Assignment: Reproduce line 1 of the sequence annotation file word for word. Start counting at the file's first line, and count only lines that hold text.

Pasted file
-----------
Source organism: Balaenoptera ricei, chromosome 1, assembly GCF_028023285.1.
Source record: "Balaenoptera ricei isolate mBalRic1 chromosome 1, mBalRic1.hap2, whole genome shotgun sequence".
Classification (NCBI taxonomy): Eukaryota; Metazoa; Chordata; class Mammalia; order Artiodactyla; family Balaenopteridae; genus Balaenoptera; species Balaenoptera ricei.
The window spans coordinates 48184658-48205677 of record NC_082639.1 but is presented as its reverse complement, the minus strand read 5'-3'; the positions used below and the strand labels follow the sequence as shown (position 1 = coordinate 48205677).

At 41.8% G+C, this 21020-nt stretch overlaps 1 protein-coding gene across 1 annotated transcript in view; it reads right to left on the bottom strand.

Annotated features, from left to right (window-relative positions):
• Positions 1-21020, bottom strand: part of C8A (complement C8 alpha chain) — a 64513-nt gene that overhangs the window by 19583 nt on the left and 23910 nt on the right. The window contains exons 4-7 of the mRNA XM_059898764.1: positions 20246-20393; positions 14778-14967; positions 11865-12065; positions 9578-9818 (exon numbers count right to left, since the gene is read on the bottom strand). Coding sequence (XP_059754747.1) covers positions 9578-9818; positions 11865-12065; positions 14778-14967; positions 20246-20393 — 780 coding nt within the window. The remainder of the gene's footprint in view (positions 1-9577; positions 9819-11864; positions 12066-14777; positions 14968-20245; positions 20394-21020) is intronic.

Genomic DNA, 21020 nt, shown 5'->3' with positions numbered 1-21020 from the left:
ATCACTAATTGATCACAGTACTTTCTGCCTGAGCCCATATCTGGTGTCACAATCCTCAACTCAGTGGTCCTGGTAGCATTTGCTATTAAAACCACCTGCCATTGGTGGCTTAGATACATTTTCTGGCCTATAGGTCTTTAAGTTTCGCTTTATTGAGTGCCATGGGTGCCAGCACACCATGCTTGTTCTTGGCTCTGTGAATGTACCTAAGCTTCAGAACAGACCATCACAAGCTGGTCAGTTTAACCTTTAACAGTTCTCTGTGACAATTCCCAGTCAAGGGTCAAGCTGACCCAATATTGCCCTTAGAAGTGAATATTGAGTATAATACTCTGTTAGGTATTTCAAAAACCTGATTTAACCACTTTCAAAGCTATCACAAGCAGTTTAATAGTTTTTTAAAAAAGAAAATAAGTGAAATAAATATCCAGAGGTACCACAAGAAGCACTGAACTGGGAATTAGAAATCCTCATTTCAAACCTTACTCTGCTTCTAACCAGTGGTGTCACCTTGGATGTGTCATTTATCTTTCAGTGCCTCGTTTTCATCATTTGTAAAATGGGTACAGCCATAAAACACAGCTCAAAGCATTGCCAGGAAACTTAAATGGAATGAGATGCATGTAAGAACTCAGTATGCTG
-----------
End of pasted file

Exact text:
Source organism: Balaenoptera ricei, chromosome 1, assembly GCF_028023285.1.